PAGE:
Percona Live: Data Performance Conference 2016 Logo

April 18-21, 2016

Santa Clara, California

Operational Buddhism: Building Reliable Services From Unreliable Components

Operational Buddhism: Building Reliable Services From Unreliable Components

 20 April 11:10 AM - 12:00 PM @ Ballroom E
Experience level: 
50 minutes conference
Operations and Management
High Availability


The rise of utility computing has revolutionized much about the way organizations think about infrastructure and back-end serving systems compared to the "olden days" of dedicated physical data centers. However, in the final analysis, success is still driven by meeting your SLAs. If services are up and sufficiently performant, you win. If not, you lose. In the traditional data center environment, fighting the uptime battle was typically driven by a philosophy I call "Operational Materialism." The primary goal of OM is preventing failures at the infrastructure layer, and mechanisms for making this happen are plentiful and well-understood, many of which boil down to simply spending enough money to have at least N+1 of anything that might fail and create significant downtime as a result. Redundant power supplies, NIC bonding, replicated SANs, and hot-standby servers are some of the common artifacts of an OM world. In the cloud, however, Operational Materialism cannot succeed. Although the typical cloud provider tends to be holistically reliable, there are no guarantees that any individual virtual instance will not randomly or intermittently drop off the network or be terminated outright. Yet we still need to keep our services up and running and meet our SLAs, and thus we need a different mindset that accounts for the fundamentally opaque and ephemeral nature of the public cloud. In this talk, I will present an alternative to OM, a worldview that I refer to as "Operational Buddhism." Like traditional Buddhism, OB has Four Noble Truths: 1. Cloud-based servers can fail at any time for any reason. 2. Trying to prevent this server failure is an endless source of suffering for DBAs and SREs alike. 3. Accepting the impermanence of individual servers, we can focus on designing systems that are failure-resilient, rather than failure-resistant. 4. We can escape the cycle of suffering and create a better experience for our customers, users, and colleagues. To illustrate these concepts with concrete examples, I will discuss how configuration management, automation, and service discovery help us to practice Operational Buddhism at Pinterest for both stateful (MySQL, HBase) and stateless (web) services. Moreover, as our path is not the only road to infrastructure enlightenment, I'll also talk about some of the roads not taken, including the debate over Infrastructure-as-a-Service (IaaS) vs. Platform-as-a-Service (PaaS). Only minimal prior knowledge of MySQL and HBase will be assumed; basic familiarity with some of the different offerings from Amazon Web Services (RDS, EC2, S3) will also be helpful.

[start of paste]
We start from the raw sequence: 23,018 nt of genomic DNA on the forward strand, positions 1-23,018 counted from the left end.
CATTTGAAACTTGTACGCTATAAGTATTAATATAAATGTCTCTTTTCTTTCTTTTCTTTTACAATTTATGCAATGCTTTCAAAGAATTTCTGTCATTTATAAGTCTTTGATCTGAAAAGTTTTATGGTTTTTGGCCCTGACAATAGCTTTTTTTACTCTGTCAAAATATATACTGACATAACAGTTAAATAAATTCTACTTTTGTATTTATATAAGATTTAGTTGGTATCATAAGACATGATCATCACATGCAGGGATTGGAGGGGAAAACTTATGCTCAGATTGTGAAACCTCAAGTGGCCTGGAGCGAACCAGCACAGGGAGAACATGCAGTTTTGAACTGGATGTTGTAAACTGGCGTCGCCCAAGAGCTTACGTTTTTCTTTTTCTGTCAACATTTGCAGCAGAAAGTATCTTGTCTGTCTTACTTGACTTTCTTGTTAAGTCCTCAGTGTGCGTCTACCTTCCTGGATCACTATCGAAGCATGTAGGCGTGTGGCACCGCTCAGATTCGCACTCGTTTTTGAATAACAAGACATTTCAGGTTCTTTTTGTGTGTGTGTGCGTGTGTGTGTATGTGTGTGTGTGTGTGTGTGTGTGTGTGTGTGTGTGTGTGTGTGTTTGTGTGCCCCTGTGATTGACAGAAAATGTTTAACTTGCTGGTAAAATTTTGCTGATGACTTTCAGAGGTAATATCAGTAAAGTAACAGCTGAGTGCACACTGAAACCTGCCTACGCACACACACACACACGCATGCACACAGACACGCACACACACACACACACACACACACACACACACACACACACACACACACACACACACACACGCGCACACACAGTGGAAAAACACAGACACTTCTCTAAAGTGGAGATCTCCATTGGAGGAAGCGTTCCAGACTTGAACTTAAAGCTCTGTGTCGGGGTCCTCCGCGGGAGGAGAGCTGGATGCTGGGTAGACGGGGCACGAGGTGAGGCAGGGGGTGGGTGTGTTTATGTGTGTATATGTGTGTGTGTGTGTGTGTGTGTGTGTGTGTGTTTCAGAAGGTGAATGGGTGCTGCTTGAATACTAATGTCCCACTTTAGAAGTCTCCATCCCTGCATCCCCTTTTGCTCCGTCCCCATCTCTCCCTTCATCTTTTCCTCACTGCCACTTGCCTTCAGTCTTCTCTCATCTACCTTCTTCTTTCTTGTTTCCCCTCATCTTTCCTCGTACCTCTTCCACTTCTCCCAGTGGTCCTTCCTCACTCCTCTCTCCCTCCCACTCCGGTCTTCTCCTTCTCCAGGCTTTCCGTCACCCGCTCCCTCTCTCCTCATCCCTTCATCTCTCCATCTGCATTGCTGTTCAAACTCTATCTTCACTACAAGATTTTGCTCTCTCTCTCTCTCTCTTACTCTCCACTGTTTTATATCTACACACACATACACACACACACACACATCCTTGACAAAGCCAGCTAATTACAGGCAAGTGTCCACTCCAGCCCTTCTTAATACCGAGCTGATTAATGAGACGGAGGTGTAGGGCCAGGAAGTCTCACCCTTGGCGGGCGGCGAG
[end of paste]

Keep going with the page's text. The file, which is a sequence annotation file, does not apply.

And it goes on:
Ernie Souhrada's picture

Ernie Souhrada

Database Engineer and Bit Wrangler, Pinterest


Ernie is a database engineer on the SRE team at Pinterest, where his current focus is on improving the performance and operational efficiency of a petabyte-scale hybrid deployment of MySQL, HBase, and Redis. Ernie has worked in almost every aspect of information technology, from network engineering and software development to systems administration and information security. Ernie's current areas of interest include artificial intelligence, data analytics, and neuroscience. He holds a BS in mathematics and a BA in political science from Arizona State University.

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